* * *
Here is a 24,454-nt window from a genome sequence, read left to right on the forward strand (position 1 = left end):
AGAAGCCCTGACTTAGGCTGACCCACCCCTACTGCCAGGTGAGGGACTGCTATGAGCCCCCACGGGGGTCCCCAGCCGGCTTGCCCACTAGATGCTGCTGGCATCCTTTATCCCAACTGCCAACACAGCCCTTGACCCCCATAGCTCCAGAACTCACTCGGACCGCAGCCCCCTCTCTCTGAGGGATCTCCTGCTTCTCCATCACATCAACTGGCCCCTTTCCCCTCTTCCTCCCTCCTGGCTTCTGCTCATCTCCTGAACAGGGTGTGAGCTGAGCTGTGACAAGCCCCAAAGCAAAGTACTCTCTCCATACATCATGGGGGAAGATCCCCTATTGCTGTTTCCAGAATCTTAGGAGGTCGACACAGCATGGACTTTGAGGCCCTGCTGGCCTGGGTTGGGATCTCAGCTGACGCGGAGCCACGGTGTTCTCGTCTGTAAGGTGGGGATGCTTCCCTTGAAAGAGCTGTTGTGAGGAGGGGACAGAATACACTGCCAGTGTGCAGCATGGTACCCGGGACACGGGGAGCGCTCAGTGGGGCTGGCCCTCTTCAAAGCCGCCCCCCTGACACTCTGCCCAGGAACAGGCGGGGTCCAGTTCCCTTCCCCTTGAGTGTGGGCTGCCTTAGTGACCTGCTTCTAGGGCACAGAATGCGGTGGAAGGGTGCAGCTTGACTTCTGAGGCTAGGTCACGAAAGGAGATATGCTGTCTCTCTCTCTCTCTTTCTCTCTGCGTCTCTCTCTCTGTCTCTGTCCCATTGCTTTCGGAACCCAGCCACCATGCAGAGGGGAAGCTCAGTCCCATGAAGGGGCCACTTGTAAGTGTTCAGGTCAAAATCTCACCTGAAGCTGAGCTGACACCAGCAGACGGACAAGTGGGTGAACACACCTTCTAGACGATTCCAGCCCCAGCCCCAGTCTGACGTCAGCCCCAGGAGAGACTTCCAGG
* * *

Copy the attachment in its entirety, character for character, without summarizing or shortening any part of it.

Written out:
Here is a 24,454-nt window from a genome sequence, read left to right on the forward strand (position 1 = left end):
AGAAGCCCTGACTTAGGCTGACCCACCCCTACTGCCAGGTGAGGGACTGCTATGAGCCCCCACGGGGGTCCCCAGCCGGCTTGCCCACTAGATGCTGCTGGCATCCTTTATCCCAACTGCCAACACAGCCCTTGACCCCCATAGCTCCAGAACTCACTCGGACCGCAGCCCCCTCTCTCTGAGGGATCTCCTGCTTCTCCATCACATCAACTGGCCCCTTTCCCCTCTTCCTCCCTCCTGGCTTCTGCTCATCTCCTGAACAGGGTGTGAGCTGAGCTGTGACAAGCCCCAAAGCAAAGTACTCTCTCCATACATCATGGGGGAAGATCCCCTATTGCTGTTTCCAGAATCTTAGGAGGTCGACACAGCATGGACTTTGAGGCCCTGCTGGCCTGGGTTGGGATCTCAGCTGACGCGGAGCCACGGTGTTCTCGTCTGTAAGGTGGGGATGCTTCCCTTGAAAGAGCTGTTGTGAGGAGGGGACAGAATACACTGCCAGTGTGCAGCATGGTACCCGGGACACGGGGAGCGCTCAGTGGGGCTGGCCCTCTTCAAAGCCGCCCCCCTGACACTCTGCCCAGGAACAGGCGGGGTCCAGTTCCCTTCCCCTTGAGTGTGGGCTGCCTTAGTGACCTGCTTCTAGGGCACAGAATGCGGTGGAAGGGTGCAGCTTGACTTCTGAGGCTAGGTCACGAAAGGAGATATGCTGTCTCTCTCTCTCTCTTTCTCTCTGCGTCTCTCTCTCTGTCTCTGTCCCATTGCTTTCGGAACCCAGCCACCATGCAGAGGGGAAGCTCAGTCCCATGAAGGGGCCACTTGTAAGTGTTCAGGTCAAAATCTCACCTGAAGCTGAGCTGACACCAGCAGACGGACAAGTGGGTGAACACACCTTCTAGACGATTCCAGCCCCAGCCCCAGTCTGACGTCAGCCCCAGGAGAGACTTCCAGG